President Goodluck Jonathan has told the United Nations that the Boko Haram insurgents are being funded from outside the country.
The President, who challenged the international community to “act now,” and put a stop to the global menace of terrorism said the deadly sect has killed 13,000 Nigerians in the country’s North-east zone in the past five years.
Mr. Jonathan said these at a high level meeting of the United Nations Security Council in New York, United States of America, on Wednesday.
“Nigeria knows too well the destructive effects of terrorist activities. Over the past five years, we have been, and are still confronting threats posed by Boko Haram to peace and stability predominantly in the North Eastern part of our country,” Mr. Jonathan said.
“The costs are high: over 13,000 people have been killed, whole communities razed, and hundreds of persons kidnapped, the most prominent being the mindless kidnap of our innocent daughters from Chibok Secondary School, in North East Nigeria.”
He appreciated the efforts of the United Nation’s leadership for their support in convening the meeting and said that the nigerian government has mobilised resources at its disposal to fight the insurgents.
He said his government has taken steps to ameliorate the plights of the affected communities and listed the steps to include the Presidential Initiative for the North East, Victims Support Fund as well as the Safe Schools Initiative, which is supported by former British Prime Minister, Gordon Brown.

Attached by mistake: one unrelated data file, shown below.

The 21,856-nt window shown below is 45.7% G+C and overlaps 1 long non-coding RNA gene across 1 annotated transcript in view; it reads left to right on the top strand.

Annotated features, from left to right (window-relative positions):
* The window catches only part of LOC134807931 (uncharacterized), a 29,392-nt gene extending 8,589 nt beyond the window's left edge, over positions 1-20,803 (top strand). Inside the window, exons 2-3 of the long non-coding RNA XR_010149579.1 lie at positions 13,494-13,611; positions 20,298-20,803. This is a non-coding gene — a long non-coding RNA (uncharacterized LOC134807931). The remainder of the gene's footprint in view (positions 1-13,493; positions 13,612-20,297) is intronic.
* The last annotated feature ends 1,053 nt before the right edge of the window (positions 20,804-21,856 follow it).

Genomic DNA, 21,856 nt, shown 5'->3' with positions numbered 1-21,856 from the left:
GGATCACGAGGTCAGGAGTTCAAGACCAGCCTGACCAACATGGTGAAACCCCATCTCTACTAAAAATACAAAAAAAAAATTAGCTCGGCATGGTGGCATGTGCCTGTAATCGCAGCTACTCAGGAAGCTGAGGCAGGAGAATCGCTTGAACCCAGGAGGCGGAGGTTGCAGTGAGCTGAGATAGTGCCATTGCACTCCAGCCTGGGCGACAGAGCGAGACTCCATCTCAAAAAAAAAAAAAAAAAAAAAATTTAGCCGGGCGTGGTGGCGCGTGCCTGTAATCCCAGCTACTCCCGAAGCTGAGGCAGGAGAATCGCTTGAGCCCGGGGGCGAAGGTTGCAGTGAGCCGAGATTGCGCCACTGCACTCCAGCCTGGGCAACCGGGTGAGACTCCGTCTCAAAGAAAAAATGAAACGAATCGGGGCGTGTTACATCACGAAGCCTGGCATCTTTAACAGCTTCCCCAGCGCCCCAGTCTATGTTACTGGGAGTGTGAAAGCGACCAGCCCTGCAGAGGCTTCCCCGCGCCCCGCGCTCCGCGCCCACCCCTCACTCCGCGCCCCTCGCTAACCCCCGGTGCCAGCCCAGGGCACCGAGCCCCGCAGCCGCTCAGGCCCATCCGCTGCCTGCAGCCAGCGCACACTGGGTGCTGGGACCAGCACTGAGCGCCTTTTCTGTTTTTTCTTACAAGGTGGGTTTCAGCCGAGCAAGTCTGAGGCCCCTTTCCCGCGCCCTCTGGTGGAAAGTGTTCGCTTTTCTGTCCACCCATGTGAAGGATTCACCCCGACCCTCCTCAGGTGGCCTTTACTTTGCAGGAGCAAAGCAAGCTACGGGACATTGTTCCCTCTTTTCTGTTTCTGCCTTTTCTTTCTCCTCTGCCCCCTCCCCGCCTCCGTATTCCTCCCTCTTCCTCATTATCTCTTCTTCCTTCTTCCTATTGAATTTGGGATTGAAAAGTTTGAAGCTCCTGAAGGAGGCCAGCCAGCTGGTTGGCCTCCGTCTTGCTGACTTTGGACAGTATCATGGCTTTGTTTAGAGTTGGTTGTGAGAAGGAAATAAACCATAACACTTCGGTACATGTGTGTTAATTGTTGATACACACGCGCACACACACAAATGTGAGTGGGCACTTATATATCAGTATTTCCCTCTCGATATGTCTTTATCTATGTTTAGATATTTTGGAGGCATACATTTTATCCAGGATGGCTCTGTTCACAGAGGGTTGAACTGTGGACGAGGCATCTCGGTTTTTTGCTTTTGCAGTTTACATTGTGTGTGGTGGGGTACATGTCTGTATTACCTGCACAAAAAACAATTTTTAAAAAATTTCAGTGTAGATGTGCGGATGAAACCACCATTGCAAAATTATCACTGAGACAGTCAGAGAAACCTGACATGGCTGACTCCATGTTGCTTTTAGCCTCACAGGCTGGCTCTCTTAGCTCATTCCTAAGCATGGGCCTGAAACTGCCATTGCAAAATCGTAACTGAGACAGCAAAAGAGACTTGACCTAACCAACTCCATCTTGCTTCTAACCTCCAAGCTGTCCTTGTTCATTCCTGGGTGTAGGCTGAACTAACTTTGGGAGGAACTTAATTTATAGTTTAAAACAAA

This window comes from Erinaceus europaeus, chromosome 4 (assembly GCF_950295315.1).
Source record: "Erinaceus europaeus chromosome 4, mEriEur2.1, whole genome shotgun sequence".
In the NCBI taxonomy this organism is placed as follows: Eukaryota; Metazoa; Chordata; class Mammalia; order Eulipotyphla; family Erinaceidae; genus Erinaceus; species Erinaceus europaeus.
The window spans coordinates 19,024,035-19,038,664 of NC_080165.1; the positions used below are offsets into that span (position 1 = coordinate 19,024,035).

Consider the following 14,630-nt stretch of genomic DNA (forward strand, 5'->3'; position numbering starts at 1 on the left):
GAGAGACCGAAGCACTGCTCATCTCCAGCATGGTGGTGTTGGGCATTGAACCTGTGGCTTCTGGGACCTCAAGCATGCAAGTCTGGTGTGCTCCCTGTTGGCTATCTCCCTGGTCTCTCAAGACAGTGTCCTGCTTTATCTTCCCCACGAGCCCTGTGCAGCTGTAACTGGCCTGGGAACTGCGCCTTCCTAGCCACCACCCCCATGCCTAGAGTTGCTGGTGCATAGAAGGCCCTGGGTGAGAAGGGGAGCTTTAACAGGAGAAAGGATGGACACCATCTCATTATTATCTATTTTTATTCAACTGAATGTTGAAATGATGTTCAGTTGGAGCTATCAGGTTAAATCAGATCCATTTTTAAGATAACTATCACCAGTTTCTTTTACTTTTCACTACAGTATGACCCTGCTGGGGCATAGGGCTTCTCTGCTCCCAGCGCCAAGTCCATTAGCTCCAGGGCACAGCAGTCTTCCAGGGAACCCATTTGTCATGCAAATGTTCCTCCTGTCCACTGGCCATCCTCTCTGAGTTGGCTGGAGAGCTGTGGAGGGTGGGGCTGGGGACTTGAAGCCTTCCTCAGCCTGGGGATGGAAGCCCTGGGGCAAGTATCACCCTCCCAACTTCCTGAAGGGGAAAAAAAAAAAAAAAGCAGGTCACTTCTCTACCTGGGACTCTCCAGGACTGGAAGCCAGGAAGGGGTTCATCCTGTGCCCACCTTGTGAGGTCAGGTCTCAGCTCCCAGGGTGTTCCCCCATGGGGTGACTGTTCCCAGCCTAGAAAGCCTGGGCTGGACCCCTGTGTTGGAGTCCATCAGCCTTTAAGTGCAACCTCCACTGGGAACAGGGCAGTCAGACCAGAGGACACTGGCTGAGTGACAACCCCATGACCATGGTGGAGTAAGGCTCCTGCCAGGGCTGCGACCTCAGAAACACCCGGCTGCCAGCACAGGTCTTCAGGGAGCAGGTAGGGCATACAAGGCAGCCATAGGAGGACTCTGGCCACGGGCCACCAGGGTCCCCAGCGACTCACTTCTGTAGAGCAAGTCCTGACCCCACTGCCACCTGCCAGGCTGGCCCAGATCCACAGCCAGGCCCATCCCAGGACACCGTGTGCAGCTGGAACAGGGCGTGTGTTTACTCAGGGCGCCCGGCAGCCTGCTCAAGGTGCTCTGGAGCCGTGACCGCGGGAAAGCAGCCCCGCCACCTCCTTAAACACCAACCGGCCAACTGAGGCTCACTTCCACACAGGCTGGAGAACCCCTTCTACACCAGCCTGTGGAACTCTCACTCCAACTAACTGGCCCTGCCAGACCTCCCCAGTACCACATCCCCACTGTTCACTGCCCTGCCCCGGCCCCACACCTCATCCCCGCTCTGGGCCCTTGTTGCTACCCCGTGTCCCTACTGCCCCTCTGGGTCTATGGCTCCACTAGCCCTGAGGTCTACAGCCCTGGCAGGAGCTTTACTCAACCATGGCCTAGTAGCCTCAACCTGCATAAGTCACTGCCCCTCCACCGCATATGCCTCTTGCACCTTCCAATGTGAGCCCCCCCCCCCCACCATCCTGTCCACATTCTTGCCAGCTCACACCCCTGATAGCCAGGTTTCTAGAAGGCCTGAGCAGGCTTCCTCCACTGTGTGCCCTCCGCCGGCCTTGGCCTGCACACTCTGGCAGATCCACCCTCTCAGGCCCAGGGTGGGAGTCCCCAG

“We must now capitalize on the commitment and evident determination of the Security Council to seek more innovative responses to the threat of terrorism and in particular to the growing menace of foreign fighters,” Mr. Jonathan said.
“The council should be concerned about the existence of sources of arming and funding terrorists. Evidence has shown that Boko Haram, for instance, is resourced largely from outside our country.
“We must also commit to ensuring that countries which are in the frontline of this challenge, receive adequate support from the international community.
“The Resolution that we have adopted here today is a critical first step in mobilising international action,” he said
He, however, thanked the American President, Barrack Obama, and the US Government for the security governance initiative which was conceived at the US-Africa Summit in August.
“I believe, if expeditiously implemented, the initiative will enhance security on the continent,” Mr. Jonathan said.
“Only by united action and firm resolve can we check this raging threat to humanity, and also build the enduring structures that will resist their re-emergence.